The analysis included studies which were conducted in different cities and regions of Turkey on school children aged between 5-19 years. While evaluating each of the studies one by one in the meta-analysis, in the trend analysis we evaluated the total of the studies made in different regions in the same 5-year periods, instead of representing only one location, with the aim of evaluating the trends in obesity in the 5-year periods. When all of the studies done between the years 1990-1995 were used as a baseline, we observed that there was an increase in the prevalence of obesity in the following 5-year periods.

After screening 76 papers, we included 58 papers in the analysis. Figure 2 shows the Forest and Funnel plots of 58 studies of obesity prevalence with a total number of subjects of 230 252 Turkish school children aged 5-19 years to evaluate overall obesity prevalence. For assessing gender specific obesity prevalence 43 papers with a total of 100 086 girls and 108 491 boys aged 5-19 years were assessed. The prevalence of obesity was found as 5.7% [95% confidence interval (CI), 4.8-6.6] totally, 5.0% (95% CI, 4.1-6.1) in girls and 5.5% (95% CI, 4.4-6.6) in boys (Table 1).

Time trend analyses based on data collection years showed that obesity increased 11.6-fold (5.8-fold for girls, 24.5-fold for boys) from 1990-1995 to 2011-2015. The prevalence of obesity increased in both genders, but boys were more likely to be obese than girls (Table 2).

While the prevalence of obesity increased from 0.7% to 7.1% between 1990-1995 and 2011-2015 (for girls: 1.2% to 6.8%; for boys: 0.3% to 7.4%) according to the data obtained from 43 publications in which the data are given separately as overall, girls and boys, we observed that the overall prevalence of obesity increased from 0.6% to 7.3% by analysing the trend with 58 publications. (Table 2,3) (Figure 3,4).


This meta-analysis indicates that the prevalence of obesity has increased significantly among both girls and boys in Turkey since 1990 and that this increase is much more marked in boys.

In the present study, we consulted 58 different studies conducted on prevalence of obesity between 1990 and 2015 in school children aged 5-19. All studies confirmed an increase in obesity, though the magnitude of this increase varied.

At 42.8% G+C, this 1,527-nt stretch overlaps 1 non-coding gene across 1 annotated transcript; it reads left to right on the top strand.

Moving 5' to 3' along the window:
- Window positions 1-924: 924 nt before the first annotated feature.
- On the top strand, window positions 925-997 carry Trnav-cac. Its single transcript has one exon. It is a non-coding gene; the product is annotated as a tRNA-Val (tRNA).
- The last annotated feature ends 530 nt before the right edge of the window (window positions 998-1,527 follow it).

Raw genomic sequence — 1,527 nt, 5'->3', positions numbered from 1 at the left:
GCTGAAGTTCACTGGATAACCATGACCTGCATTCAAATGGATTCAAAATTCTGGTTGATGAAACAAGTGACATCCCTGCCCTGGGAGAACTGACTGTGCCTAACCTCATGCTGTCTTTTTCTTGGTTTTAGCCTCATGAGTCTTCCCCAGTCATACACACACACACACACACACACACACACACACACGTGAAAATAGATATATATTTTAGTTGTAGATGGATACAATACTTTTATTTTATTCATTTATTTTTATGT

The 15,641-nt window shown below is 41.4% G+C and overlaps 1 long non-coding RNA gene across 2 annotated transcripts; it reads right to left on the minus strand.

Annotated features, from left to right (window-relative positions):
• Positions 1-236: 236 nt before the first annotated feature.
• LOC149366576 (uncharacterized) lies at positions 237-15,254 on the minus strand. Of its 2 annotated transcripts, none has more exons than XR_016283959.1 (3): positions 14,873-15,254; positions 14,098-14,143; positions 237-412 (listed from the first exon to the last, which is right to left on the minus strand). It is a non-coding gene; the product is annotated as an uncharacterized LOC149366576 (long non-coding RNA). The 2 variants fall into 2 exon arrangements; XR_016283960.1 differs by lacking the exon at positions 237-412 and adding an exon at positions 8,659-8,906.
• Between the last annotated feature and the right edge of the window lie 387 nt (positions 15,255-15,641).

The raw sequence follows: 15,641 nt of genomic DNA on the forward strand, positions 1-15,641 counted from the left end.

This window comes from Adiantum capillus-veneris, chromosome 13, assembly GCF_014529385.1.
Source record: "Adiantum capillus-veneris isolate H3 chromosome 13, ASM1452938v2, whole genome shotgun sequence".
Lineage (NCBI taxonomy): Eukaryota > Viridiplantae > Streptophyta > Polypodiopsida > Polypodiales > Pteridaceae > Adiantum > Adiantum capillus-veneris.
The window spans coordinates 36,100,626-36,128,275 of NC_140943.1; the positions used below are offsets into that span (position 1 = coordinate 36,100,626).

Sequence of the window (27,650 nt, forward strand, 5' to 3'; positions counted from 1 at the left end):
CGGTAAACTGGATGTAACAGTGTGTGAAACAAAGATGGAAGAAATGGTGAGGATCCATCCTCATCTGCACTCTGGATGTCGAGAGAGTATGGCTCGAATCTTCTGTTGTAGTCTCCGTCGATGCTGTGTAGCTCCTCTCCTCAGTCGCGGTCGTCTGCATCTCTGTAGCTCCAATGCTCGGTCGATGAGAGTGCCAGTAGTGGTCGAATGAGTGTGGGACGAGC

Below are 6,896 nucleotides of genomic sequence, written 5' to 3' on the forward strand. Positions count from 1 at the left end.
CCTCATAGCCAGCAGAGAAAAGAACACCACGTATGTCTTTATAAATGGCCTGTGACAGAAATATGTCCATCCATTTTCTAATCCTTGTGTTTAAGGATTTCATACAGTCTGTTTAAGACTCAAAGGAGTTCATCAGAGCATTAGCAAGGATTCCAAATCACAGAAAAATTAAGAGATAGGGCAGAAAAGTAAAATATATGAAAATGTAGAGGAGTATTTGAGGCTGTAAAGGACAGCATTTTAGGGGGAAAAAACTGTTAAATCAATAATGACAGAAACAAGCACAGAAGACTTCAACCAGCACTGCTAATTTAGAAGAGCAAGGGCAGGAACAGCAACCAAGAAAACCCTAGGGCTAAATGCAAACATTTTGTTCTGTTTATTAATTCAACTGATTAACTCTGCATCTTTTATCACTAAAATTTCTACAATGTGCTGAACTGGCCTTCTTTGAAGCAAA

Study Limitations

The meta-analysis reported here combines data across studies conducted in different cities and groups in Turkey in order to estimate trends in obesity in school children aged 5-19 with more precision than is possible in a single study. The main limitations of this meta-analysis. as with any overview. are the differences between the age groups of the study population. insufficient age-specific data and regional and cultural differences. Among these studies. there were publications whose aim was not to determine obesity prevalence and publications which did not discriminate between obesity prevalence according to gender. despite the fact that they were well designed. So. the quality of the data cannot go beyond the quality of the individual studies included and the results can only be representative of the studies that have been included and are unable to provide a representation of all studies published.


However, the results of this present study reveal that further national. regular population-based surveys representing Turkey on the prevalence of obesity in children and adolescents are definitely needed. We. as authors. wish to increase awareness of this global public health concern in order to develop comprehensive public health policies and strategies to improve the prevention and management of obesity and related diseases. We also wish to provide baseline data for monitoring the effectiveness of national programs for control of obesity in the future. which we suggest should be a high priority public health initiative for Turkey. It should not be forgotten that obesity. and obesity-related non-communicable diseases. will negatively affect immediate health. quality of life and educational attainment in childhood and adolescence and will likely have a permanent negative effect on the future life of the child.


Ethics Committee Approval: Information reported in this retrospective study was collected by references to published works.

Authorship Contributions

Concept: Züleyha Alper, Yeşim Uncu, İlker Ercan, Design: Züleyha Alper, İlker Ercan, Yeşim Uncu, Data Collection or Processing: Züleyha Alper, İlker Ercan, Analysis or Interpretation: İlker Ercan, Literature Search: Züleyha Alper, Yeşim Uncu, Writing: Züleyha Alper.

Financial Disclosure: The authors declared that this study received no financial support.